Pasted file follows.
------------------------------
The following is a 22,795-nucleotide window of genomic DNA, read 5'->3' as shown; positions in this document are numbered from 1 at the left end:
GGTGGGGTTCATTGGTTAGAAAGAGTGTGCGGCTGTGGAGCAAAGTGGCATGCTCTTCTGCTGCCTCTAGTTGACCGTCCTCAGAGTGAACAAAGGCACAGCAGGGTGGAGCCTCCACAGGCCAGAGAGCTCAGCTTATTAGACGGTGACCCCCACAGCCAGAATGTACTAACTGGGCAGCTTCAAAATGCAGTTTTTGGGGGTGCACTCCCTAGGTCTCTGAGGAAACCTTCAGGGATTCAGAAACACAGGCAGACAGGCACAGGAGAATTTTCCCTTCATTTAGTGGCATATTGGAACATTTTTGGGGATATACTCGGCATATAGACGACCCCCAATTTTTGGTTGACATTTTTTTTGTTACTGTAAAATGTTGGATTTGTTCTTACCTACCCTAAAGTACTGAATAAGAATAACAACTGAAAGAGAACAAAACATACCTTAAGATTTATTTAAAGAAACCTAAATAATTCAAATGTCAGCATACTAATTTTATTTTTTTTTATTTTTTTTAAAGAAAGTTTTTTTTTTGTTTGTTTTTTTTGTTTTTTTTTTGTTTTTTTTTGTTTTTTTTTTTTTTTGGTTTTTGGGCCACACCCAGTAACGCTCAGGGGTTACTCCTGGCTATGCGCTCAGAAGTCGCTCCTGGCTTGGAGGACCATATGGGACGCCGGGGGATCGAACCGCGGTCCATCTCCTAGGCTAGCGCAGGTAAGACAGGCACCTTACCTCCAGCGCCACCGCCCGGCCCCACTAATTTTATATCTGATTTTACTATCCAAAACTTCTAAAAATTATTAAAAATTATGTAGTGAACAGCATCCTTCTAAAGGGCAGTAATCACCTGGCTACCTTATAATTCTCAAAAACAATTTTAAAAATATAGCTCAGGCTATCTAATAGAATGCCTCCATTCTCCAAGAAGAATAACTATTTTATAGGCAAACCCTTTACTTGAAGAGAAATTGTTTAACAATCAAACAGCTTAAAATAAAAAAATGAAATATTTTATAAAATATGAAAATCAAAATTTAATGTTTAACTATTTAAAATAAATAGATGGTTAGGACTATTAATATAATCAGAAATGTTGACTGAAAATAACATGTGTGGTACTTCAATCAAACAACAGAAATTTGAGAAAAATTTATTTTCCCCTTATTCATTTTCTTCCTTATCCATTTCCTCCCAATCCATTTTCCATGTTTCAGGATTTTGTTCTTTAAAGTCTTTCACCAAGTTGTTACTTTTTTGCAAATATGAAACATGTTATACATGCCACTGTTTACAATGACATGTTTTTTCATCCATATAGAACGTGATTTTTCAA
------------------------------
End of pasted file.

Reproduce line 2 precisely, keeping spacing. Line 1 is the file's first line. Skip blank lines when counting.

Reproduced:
GGTGGGGTTCATTGGTTAGAAAGAGTGTGCGGCTGTGGAGCAAAGTGGCATGCTCTTCTGCTGCCTCTAGTTGACCGTCCTCAGAGTGAACAAAGGCACAGCAGGGTGGAGCCTCCACAGGCCAGAGAGCTCAGCTTATTAGACGGTGACCCCCACAGCCAGAATGTACTAACTGGGCAGCTTCAAAATGCAGTTTTTGGGGGTGCACTCCCTAGGTCTCTGAGGAAACCTTCAGGGATTCAGAAACACAGGCAGACAGGCACAGGAGAATTTTCCCTTCATTTAGTGGCATATTGGAACATTTTTGGGGATATACTCGGCATATAGACGACCCCCAATTTTTGGTTGACATTTTTTTTGTTACTGTAAAATGTTGGATTTGTTCTTACCTACCCTAAAGTACTGAATAAGAATAACAACTGAAAGAGAACAAAACATACCTTAAGATTTATTTAAAGAAACCTAAATAATTCAAATGTCAGCATACTAATTTTATTTTTTTTTATTTTTTTTAAAGAAAGTTTTTTTTTTGTTTGTTTTTTTTGTTTTTTTTTTGTTTTTTTTTGTTTTTTTTTTTTTTTGGTTTTTGGGCCACACCCAGTAACGCTCAGGGGTTACTCCTGGCTATGCGCTCAGAAGTCGCTCCTGGCTTGGAGGACCATATGGGACGCCGGGGGATCGAACCGCGGTCCATCTCCTAGGCTAGCGCAGGTAAGACAGGCACCTTACCTCCAGCGCCACCGCCCGGCCCCACTAATTTTATATCTGATTTTACTATCCAAAACTTCTAAAAATTATTAAAAATTATGTAGTGAACAGCATCCTTCTAAAGGGCAGTAATCACCTGGCTACCTTATAATTCTCAAAAACAATTTTAAAAATATAGCTCAGGCTATCTAATAGAATGCCTCCATTCTCCAAGAAGAATAACTATTTTATAGGCAAACCCTTTACTTGAAGAGAAATTGTTTAACAATCAAACAGCTTAAAATAAAAAAATGAAATATTTTATAAAATATGAAAATCAAAATTTAATGTTTAACTATTTAAAATAAATAGATGGTTAGGACTATTAATATAATCAGAAATGTTGACTGAAAATAACATGTGTGGTACTTCAATCAAACAACAGAAATTTGAGAAAAATTTATTTTCCCCTTATTCATTTTCTTCCTTATCCATTTCCTCCCAATCCATTTTCCATGTTTCAGGATTTTGTTCTTTAAAGTCTTTCACCAAGTTGTTACTTTTTTGCAAATATGAAACATGTTATACATGCCACTGTTTACAATGACATGTTTTTTCATCCATATAGAACGTGATTTTTCAA